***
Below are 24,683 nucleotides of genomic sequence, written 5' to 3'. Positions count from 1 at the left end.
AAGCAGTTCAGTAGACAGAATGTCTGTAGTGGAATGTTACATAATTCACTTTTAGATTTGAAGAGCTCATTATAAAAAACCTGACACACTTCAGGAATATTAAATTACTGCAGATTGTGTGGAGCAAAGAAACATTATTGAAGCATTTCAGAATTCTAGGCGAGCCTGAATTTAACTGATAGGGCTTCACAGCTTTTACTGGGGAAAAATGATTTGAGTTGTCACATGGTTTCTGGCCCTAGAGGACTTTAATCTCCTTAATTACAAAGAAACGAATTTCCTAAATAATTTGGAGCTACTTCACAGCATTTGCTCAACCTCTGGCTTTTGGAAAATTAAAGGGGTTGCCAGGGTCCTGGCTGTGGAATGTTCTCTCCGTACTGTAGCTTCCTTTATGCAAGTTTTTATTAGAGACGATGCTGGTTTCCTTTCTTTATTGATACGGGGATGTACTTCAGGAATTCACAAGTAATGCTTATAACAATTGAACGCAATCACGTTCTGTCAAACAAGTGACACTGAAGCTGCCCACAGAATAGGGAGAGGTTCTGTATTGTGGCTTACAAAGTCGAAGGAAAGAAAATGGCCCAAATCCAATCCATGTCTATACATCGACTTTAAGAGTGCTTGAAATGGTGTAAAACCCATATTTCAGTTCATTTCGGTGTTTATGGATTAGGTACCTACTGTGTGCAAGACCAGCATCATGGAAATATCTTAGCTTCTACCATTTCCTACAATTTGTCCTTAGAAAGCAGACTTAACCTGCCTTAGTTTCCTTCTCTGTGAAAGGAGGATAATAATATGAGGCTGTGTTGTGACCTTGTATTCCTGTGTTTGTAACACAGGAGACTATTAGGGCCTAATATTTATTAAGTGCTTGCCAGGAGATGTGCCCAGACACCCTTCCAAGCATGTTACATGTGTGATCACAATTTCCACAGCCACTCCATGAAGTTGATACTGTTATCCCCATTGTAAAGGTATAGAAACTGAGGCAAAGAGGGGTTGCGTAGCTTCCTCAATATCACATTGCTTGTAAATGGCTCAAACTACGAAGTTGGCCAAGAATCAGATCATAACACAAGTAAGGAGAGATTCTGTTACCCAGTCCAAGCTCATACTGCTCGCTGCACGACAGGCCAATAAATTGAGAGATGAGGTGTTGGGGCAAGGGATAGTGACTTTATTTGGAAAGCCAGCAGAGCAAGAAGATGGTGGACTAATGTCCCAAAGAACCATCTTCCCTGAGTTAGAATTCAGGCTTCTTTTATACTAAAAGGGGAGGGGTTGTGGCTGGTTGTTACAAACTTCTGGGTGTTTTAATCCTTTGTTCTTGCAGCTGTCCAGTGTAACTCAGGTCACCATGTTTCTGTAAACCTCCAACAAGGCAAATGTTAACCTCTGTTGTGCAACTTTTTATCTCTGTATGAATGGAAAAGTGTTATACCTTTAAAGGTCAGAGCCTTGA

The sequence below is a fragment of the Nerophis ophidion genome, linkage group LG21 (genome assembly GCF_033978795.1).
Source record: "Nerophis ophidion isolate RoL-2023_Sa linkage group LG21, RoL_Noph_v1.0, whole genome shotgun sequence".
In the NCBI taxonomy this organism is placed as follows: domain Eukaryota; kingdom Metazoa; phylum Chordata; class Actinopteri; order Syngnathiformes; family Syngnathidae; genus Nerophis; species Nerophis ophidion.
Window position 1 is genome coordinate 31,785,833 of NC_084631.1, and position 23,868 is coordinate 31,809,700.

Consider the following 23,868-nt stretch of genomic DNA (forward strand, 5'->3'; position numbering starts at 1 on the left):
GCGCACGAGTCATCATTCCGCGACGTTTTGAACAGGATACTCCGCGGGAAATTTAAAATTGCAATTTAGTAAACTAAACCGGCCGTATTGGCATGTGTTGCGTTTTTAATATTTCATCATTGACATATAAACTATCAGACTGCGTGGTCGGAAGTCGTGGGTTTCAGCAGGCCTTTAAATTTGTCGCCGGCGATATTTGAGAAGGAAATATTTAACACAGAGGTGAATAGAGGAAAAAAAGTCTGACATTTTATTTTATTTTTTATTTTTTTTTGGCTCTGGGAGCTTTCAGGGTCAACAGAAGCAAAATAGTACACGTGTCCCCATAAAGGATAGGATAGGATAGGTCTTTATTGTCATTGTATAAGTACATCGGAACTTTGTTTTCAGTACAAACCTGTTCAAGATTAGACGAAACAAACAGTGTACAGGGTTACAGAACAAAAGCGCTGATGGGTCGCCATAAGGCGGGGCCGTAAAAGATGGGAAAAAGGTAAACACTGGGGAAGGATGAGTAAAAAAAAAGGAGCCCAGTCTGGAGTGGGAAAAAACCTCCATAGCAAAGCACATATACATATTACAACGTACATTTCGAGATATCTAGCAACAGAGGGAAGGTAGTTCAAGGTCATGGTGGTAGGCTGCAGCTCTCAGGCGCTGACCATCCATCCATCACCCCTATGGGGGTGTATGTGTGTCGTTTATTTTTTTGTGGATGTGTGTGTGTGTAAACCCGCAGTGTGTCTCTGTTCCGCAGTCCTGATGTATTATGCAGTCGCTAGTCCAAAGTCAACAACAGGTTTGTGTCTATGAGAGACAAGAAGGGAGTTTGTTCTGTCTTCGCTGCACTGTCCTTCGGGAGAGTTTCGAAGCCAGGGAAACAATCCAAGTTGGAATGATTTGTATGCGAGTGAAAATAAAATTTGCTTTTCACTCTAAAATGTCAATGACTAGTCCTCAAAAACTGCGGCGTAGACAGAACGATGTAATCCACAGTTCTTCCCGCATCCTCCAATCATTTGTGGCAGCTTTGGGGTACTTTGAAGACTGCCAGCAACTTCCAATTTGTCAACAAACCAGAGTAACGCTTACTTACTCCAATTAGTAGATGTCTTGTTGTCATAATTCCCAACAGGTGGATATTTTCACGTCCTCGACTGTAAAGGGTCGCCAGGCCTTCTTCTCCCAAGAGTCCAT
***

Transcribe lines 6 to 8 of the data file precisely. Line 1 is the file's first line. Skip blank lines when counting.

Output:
Window position 1 is genome coordinate 31,785,833 of NC_084631.1, and position 23,868 is coordinate 31,809,700.

Consider the following 23,868-nt stretch of genomic DNA (forward strand, 5'->3'; position numbering starts at 1 on the left):
GCGCACGAGTCATCATTCCGCGACGTTTTGAACAGGATACTCCGCGGGAAATTTAAAATTGCAATTTAGTAAACTAAACCGGCCGTATTGGCATGTGTTGCGTTTTTAATATTTCATCATTGACATATAAACTATCAGACTGCGTGGTCGGAAGTCGTGGGTTTCAGCAGGCCTTTAAATTTGTCGCCGGCGATATTTGAGAAGGAAATATTTAACACAGAGGTGAATAGAGGAAAAAAAGTCTGACATTTTATTTTATTTTTTATTTTTTTTTGGCTCTGGGAGCTTTCAGGGTCAACAGAAGCAAAATAGTACACGTGTCCCCATAAAGGATAGGATAGGATAGGTCTTTATTGTCATTGTATAAGTACATCGGAACTTTGTTTTCAGTACAAACCTGTTCAAGATTAGACGAAACAAACAGTGTACAGGGTTACAGAACAAAAGCGCTGATGGGTCGCCATAAGGCGGGGCCGTAAAAGATGGGAAAAAGGTAAACACTGGGGAAGGATGAGTAAAAAAAAAGGAGCCCAGTCTGGAGTGGGAAAAAACCTCCATAGCAAAGCACATATACATATTACAACGTACATTTCGAGATATCTAGCAACAGAGGGAAGGTAGTTCAAGGTCATGGTGGTAGGCTGCAGCTCTCAGGCGCTGACCATCCATCCATCACCCCTATGGGGGTGTATGTGTGTCGTTTATTTTTTTGTGGATGTGTGTGTGTGTAAACCCGCAGTGTGTCTCTGTTCCGCAGTCCTGATGTATTATGCAGTCGCTAGTCCAAAGTCAACAACAGGTTTGTGTCTATGAGAGACAAGAAGGGAGTTTGTTCTGTCTTCGCTGCACTGTCCTTCGGGAGAGTTTCGAAGCCAGGGAAACAATCCAAGTTGGAATGATTTGTATGCGAGTGAAAATAAAATTTGCTTTTCACTCTAAAATGTCAATGACTAGTCCTCAAAAACTGCGGCGTAGACAGAACGATGTAATCCACAGTTCTTCCCGCATCCTCCAATCATTTGTGGCAGCTTTGGGGTACTTTGAAGACTGCCAGCAACTTCCAATTTGTCAACAAACCAGAGTAACGCTTACTTACTCCAATTAGTAGATGTCTTGTTGTCATAATTCCCAACAGGTGGATATTTTCACGTCCTCGACTGTAAAGGGTCGCCAGGCCTTCTTCTCCCAAGAGTCCAT